Michael Ian Black facetiously named his stand-up special "Very Famous" — but it's true, depending on whom you ask.
Black, the snarky comedian best known for his pop-culture takedowns on VH1, is a cult-hero for his work on MTV's '90s sketch-comedy show "The State," playing McKinley in "Wet Hot American Summer" and as a strange bowling alley manager on the NBC show "Ed."
He's currently headlining his "Black is White" comedy tour (which stops by the Ottobar Saturday), co-hosting a popular podcast about junk food and working on a political satire book, due next year, with Meghan McCain. Black is even a mean poker player. Clearly, he has plenty to talk about.
You have a bit about your kids disappointing you with unimaginative Halloween costumes. How'd they do this year?
Not well, but mostly because Halloween was canceled in my town. There was no Halloween. No one had power. Kids would have been walking around in the dark. In my mind, that only enhances the Halloween experience but the town did not agree. We just stayed in our home, shivering.
That's a bummer.
It's OK. I don't like trick or treating with those stupid kids.
The "Very Famous" CD cover is an homage to Dr. Dre's "The Chronic." Does that album hold a special place in your heart?
I just felt like Dr. Dre is one of the godfathers of hip-hop. I am also one of the godfathers of hip-hop. So it just felt important for the hip-hop community to see my place in pantheon of hip-hop. I've been very good about letting Dre have the spotlight. It was time for me to reclaim the throne.
What's the latest on your book, "Stupid for America," with Meghan McCain?
We are in the process of writing it right now. I would say "as we speak" but we're not writing it as we speak because I'm talking to you. But we are currently writing it. It's a political, goofball, odd-couple book about two people traveling the country together in search of America. And finding it, incidentally, because we never leave the borders.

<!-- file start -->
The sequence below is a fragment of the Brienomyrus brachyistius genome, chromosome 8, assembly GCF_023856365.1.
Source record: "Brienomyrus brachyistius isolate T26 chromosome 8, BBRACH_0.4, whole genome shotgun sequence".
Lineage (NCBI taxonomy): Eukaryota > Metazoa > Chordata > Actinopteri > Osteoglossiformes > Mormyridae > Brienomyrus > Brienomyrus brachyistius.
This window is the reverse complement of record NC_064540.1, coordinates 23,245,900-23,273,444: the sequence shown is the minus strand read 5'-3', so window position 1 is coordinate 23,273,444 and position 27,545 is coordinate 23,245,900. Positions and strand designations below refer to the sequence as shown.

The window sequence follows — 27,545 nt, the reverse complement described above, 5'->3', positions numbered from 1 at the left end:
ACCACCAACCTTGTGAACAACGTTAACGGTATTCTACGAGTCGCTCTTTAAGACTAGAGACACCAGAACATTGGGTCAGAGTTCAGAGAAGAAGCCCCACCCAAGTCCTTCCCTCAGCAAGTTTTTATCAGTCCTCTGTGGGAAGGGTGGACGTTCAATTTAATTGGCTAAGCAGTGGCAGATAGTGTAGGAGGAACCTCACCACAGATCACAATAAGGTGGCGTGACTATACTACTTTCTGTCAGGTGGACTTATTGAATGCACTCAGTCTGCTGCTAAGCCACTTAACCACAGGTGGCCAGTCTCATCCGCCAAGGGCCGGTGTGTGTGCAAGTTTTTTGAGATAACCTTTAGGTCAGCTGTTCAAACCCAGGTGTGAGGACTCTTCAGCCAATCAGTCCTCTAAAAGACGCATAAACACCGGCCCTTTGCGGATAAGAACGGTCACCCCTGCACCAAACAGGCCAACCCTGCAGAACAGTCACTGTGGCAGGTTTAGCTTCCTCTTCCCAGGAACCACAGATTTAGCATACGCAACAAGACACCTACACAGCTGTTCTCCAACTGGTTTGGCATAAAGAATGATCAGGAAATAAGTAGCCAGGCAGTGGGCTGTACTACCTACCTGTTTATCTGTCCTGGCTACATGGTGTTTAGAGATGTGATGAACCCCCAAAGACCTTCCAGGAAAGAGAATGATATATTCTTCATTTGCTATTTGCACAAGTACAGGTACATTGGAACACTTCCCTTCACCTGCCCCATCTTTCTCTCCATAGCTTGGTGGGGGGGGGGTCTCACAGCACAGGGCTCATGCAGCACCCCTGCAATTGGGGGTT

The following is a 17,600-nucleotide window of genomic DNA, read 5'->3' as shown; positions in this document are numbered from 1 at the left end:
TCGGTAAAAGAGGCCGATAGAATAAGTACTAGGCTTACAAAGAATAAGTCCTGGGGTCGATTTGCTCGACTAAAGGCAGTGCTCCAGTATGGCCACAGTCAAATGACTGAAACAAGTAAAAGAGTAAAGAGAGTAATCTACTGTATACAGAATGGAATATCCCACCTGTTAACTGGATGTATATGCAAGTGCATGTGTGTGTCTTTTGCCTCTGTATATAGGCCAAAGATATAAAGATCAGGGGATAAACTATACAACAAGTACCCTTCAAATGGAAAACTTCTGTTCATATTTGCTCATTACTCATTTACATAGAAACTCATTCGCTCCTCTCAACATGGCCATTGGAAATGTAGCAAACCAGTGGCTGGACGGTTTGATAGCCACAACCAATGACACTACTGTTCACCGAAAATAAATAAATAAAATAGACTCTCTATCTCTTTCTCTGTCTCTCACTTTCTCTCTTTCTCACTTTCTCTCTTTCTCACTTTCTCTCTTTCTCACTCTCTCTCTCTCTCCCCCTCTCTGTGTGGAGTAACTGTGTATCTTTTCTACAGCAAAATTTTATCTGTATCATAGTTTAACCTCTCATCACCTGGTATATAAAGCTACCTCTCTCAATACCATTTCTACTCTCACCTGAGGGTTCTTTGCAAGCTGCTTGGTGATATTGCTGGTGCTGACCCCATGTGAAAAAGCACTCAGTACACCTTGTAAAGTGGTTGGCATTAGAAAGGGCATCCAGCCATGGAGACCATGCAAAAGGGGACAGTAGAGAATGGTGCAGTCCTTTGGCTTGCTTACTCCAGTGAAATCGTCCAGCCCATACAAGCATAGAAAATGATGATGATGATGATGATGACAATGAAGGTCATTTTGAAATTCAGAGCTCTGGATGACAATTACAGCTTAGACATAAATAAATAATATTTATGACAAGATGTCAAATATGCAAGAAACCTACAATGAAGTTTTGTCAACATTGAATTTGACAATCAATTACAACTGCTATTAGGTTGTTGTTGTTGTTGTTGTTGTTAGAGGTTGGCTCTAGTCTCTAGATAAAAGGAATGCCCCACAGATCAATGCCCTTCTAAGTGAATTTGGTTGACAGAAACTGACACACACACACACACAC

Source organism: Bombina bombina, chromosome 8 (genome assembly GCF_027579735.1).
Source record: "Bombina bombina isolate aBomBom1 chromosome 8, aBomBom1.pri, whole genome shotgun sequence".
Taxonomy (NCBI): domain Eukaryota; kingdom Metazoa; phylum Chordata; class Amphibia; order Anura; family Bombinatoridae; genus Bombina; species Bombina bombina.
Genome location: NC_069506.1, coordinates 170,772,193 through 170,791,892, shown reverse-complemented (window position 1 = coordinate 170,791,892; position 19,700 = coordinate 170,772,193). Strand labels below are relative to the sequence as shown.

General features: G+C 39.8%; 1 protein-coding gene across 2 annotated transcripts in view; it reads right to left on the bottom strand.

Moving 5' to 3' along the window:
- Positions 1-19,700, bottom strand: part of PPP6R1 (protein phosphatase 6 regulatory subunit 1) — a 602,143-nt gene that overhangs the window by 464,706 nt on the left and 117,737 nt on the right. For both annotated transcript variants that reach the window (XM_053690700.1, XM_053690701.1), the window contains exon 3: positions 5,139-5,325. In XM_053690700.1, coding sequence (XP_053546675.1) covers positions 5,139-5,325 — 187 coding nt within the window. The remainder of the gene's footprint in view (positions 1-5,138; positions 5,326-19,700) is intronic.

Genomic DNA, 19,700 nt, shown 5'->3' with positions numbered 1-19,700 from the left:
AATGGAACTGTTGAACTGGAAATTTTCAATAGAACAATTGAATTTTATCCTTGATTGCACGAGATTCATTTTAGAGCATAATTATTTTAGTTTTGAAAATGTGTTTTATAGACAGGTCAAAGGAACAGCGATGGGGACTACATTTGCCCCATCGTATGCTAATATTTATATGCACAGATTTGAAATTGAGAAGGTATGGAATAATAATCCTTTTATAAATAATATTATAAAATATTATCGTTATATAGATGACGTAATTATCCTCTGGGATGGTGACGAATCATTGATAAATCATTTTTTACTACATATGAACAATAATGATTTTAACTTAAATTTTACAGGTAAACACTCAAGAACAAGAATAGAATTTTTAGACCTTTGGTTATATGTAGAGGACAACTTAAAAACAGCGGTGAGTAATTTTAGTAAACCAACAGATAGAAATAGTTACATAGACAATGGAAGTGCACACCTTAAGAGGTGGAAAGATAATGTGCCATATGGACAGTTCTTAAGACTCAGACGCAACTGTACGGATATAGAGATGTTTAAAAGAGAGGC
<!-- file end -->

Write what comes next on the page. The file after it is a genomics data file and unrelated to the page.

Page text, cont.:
What was it about Meghan that made you say, "I want to collaborate with her?"
She holds deep convictions about her political beliefs and her country, and the way things ought to be. And they're not necessarily how I think things ought to be but I liked that about her. It was a case of opposites attract.
This summer marked the 10-year anniversary of "Wet Hot American Summer." What has surprised you most about the film's lasting legacy?
I suppose that people still care about a tiny, micro-budget movie that nobody saw when it came out. The fact that people even know the film 10 years later is astounding to me. It's very surprising.
Obviously you've had a lot of success, but there have been projects that didn't last long. You've kept a sense of humor about the failures — is there a show that had the plug pulled you thought really deserved a chance to stick around?
The last show I did, "Michael and Michael Have Issues." I thought it was very smart and very funny. I thought it deserved better than it received. It was just a good show. And the network disagreed.
That was Comedy Central. I take it things are OK if you did your stand-up special with them.
It's a complicated relationship because I continue to have people I like a lot over there. It's sometimes difficult to separate the professional from the personal. So I may disagree with their decisions, but that doesn't mean we won't work together again. It's like any abusive relationship.
Do you and "The State" members kick around the idea of reuniting for a series or a show?
It does come up occasionally and I think we'd all like to do it. It's all really a question of logistics and finances. It's hard to make things. It's hard to get someone to write you a check. It's hard for 11 people to get their schedules together. I can't say I'm optimistic that anything will happen in the near future. But I do think it'd be great, and I think everyone would be on board.
You're an accomplished poker player. What's your advice to the people watching the World Series of Poker at home and thinking they want to give it a try?
I would encourage everybody to do that. You won't win probably, but that's OK. If you're contemplating becoming a professional poker player, don't do that. That's not a good lifestyle decision. You will end up bankrupt more than once. [You'll be] self-loathing, pale, out of shape and most likely dead from a coronary before age 40.
Most importantly, what's the most underrated snack of all time?
Candy corn. It has a terrible reputation but I think they're little drops of magic on my tongue.
If you go
Michael Ian Black performs Saturday at the Ottobar, 2549 N. Howard St. Doors open at 8 p.m. 18+. $20. Call 410-662-0069 or go to theottobar.com.Copyright © 2014, Los Angeles Times